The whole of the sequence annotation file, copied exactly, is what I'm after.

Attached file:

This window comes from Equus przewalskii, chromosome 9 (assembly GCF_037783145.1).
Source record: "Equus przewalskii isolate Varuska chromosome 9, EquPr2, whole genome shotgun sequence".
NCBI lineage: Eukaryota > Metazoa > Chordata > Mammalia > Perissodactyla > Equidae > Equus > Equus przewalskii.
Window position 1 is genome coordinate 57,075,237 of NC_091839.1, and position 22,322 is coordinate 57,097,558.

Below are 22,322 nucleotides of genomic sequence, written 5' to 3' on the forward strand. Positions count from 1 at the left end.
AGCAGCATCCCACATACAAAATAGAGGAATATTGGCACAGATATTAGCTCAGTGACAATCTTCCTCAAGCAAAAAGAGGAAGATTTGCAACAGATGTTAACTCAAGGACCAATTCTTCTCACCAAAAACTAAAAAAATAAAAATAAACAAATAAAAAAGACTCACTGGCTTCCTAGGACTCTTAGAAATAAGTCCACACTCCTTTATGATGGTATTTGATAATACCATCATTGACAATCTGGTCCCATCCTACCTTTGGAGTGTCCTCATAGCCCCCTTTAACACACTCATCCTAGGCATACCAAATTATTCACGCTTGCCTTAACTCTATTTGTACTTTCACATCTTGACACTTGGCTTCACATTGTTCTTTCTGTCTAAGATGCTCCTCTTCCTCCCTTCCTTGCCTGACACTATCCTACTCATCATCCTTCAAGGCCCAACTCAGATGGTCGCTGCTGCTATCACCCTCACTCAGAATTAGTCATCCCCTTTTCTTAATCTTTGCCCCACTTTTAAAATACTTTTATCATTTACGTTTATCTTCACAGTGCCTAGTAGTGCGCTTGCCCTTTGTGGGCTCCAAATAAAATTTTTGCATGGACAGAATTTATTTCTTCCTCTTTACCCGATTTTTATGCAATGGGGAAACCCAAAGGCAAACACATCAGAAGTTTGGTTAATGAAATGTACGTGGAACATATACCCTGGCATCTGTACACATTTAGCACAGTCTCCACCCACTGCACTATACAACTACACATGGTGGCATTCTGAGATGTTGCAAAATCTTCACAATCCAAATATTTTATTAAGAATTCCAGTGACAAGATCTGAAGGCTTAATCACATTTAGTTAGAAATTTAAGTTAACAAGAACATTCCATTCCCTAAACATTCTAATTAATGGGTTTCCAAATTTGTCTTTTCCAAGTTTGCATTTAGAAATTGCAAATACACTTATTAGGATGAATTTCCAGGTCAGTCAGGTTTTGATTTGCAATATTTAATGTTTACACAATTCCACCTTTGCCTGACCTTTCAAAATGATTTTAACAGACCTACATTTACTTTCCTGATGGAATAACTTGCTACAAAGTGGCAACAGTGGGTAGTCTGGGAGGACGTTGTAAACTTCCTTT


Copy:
This window comes from Equus przewalskii, chromosome 9 (assembly GCF_037783145.1).
Source record: "Equus przewalskii isolate Varuska chromosome 9, EquPr2, whole genome shotgun sequence".
NCBI lineage: Eukaryota > Metazoa > Chordata > Mammalia > Perissodactyla > Equidae > Equus > Equus przewalskii.
Window position 1 is genome coordinate 57,075,237 of NC_091839.1, and position 22,322 is coordinate 57,097,558.

Below are 22,322 nucleotides of genomic sequence, written 5' to 3' on the forward strand. Positions count from 1 at the left end.
AGCAGCATCCCACATACAAAATAGAGGAATATTGGCACAGATATTAGCTCAGTGACAATCTTCCTCAAGCAAAAAGAGGAAGATTTGCAACAGATGTTAACTCAAGGACCAATTCTTCTCACCAAAAACTAAAAAAATAAAAATAAACAAATAAAAAAGACTCACTGGCTTCCTAGGACTCTTAGAAATAAGTCCACACTCCTTTATGATGGTATTTGATAATACCATCATTGACAATCTGGTCCCATCCTACCTTTGGAGTGTCCTCATAGCCCCCTTTAACACACTCATCCTAGGCATACCAAATTATTCACGCTTGCCTTAACTCTATTTGTACTTTCACATCTTGACACTTGGCTTCACATTGTTCTTTCTGTCTAAGATGCTCCTCTTCCTCCCTTCCTTGCCTGACACTATCCTACTCATCATCCTTCAAGGCCCAACTCAGATGGTCGCTGCTGCTATCACCCTCACTCAGAATTAGTCATCCCCTTTTCTTAATCTTTGCCCCACTTTTAAAATACTTTTATCATTTACGTTTATCTTCACAGTGCCTAGTAGTGCGCTTGCCCTTTGTGGGCTCCAAATAAAATTTTTGCATGGACAGAATTTATTTCTTCCTCTTTACCCGATTTTTATGCAATGGGGAAACCCAAAGGCAAACACATCAGAAGTTTGGTTAATGAAATGTACGTGGAACATATACCCTGGCATCTGTACACATTTAGCACAGTCTCCACCCACTGCACTATACAACTACACATGGTGGCATTCTGAGATGTTGCAAAATCTTCACAATCCAAATATTTTATTAAGAATTCCAGTGACAAGATCTGAAGGCTTAATCACATTTAGTTAGAAATTTAAGTTAACAAGAACATTCCATTCCCTAAACATTCTAATTAATGGGTTTCCAAATTTGTCTTTTCCAAGTTTGCATTTAGAAATTGCAAATACACTTATTAGGATGAATTTCCAGGTCAGTCAGGTTTTGATTTGCAATATTTAATGTTTACACAATTCCACCTTTGCCTGACCTTTCAAAATGATTTTAACAGACCTACATTTACTTTCCTGATGGAATAACTTGCTACAAAGTGGCAACAGTGGGTAGTCTGGGAGGACGTTGTAAACTTCCTTT